Q&A with Fleur Anderson

by Sussan, Thursday 26 Sep 2019

In August, Sussan hosted an intimate dinner to celebrate women and encourage conversation around female empowerment. Our guests shared personal insights, advice, tips and words of wisdom.

Lisa Messenger, Founder and Editor in Chief at Collective Hub, led a panel conversation where she spoke with a group of inspiring women including Australian Cotton Farmer Fleur Anderson.

Fleur shared her thoughts on the importance of uplifting others, learning to trust in her gut intuition, and what it means to be a woman today.

What does it mean to you to be strong, powerful, confident?
For me, it's to be comfortable in your skin and to know what you stand for. I'm involved in a traditionally male-dominated industry, so I have had to work on this. To be strong, powerful and confident is to be me and not try to be ‘one of the boys’. I know that I have value to bring to the table that comes in a different form, that for some can be considered a weakness, but I see it as my advantage. Diversity in thought and perspective is so important; the cotton industry is quite an inclusive industry and has a higher than normal involvement of young people and women.

Is there one trait that you've witnessed that helps propel women forward?
The woman that lifts others around her; the more I take others with me, the further I go. If you see potential or recognise good work in others, it's easy to let them know and spread the word about how great they are. It's a win-win!

What does being a woman mean to you today?
I feel a great sense of responsibility at the moment. I listen to stories of my Mum at my age and how far we have come. I have a 10-year-old daughter and hope that I can continue to pave the way for her, and when she is my age, she will look back and think the same. Perhaps the part that I find most encouraging is that the definition of what a woman could or should be has widened significantly, and that's exciting.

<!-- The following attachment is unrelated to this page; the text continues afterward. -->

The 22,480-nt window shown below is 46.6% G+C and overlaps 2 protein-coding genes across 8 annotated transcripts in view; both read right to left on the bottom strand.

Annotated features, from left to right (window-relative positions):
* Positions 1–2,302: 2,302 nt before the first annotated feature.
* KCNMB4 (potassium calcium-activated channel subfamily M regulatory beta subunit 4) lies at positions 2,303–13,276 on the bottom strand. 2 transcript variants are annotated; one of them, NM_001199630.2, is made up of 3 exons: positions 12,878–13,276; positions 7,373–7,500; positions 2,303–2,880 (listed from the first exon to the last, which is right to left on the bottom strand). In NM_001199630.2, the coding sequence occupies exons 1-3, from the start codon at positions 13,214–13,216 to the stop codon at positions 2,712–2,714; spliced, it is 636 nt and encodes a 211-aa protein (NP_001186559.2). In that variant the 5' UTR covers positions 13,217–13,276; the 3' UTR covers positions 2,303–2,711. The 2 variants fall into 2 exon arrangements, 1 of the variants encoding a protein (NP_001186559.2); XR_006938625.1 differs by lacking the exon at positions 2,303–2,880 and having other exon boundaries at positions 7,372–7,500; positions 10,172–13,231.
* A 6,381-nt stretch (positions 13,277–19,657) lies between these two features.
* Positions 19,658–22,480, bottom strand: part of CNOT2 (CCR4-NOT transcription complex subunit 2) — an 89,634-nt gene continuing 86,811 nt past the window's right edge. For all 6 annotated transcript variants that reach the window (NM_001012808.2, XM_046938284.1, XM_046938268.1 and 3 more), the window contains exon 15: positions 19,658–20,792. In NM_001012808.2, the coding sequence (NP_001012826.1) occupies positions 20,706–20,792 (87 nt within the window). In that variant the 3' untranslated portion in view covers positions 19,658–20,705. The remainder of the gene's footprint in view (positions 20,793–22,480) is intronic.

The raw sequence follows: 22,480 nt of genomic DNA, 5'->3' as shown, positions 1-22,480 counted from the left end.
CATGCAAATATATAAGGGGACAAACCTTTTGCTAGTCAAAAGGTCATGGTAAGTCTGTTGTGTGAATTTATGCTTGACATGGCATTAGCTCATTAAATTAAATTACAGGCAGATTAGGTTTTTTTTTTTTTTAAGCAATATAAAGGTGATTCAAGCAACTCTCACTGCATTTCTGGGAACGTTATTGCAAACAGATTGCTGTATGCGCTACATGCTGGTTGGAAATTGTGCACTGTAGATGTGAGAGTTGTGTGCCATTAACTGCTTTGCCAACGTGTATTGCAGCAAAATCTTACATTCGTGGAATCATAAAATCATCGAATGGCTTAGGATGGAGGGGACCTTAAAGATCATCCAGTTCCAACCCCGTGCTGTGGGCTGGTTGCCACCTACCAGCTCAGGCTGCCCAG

How do you nurture yourself?
Nurturing myself is something that I am working on. Sometimes, I feel as though it's just another thing to add to the list of things that I'm not doing well enough. I have young kids, work is busy, and I travel a lot. So, I guess one way I nurture myself is simply by being kind to myself. I try to be kinder in the way that I talk to myself, and I've gotten a lot better at saying no to things over the past few years. I'm a work in progress!

What is your view on resilience, tenacity, and is it true that hardships or setbacks can be used as fuel to make us stronger?
I do believe that resilience is a muscle and that each setback is an opportunity to exercise it through the decisions that you make in response to those events. It's much easier said than done.

How important is it to trust your gut and intuition?
It's vital! I always try to listen to my gut feeling on something in the first instance and then give that a good examining before I run away with it. I'm the person that always thinks the best of everyone and don't see why something is not as it appears. My husband and I have a good laugh about some of the jams that I've gotten myself into due to it. I have had to learn to tune into my gut a little better and work out what alarm bells or signs it's trying to give me.

Who are three women who inspire you and why?
There are so many; I guess it depends on what's happening at the time. Right now, I love watching these three women: Fiona Simpson - Fiona is the Chair of the National Farmers Federation. I love her style of leadership, the fresh voice that she gives and her amazing advocacy. I am often in admiration of people who tirelessly advocate for others. Ash Barty - I have loved watching Ash and the way that she handles herself on and off the court. What a role model! I love how she is confident in her abilities and can keep it real. In a world full of poorly behaved sports stars, Ash Barty has restored my faith. And of course, my daughter Tilly, who inspires and motivates me to keep growing personally and be the best I can for my family. That's what it's all about at the end of the day.

What is your superpower?
I work from home most days during school hours, so I've developed the keen superpower of being able to compartmentalise my life. To ignore washing piles and dirty floors during school hours when work needs to be done; does that count? I can also peel a prawn in seconds, and eat a mango without a serviette, which are survival skills for a Queenslander!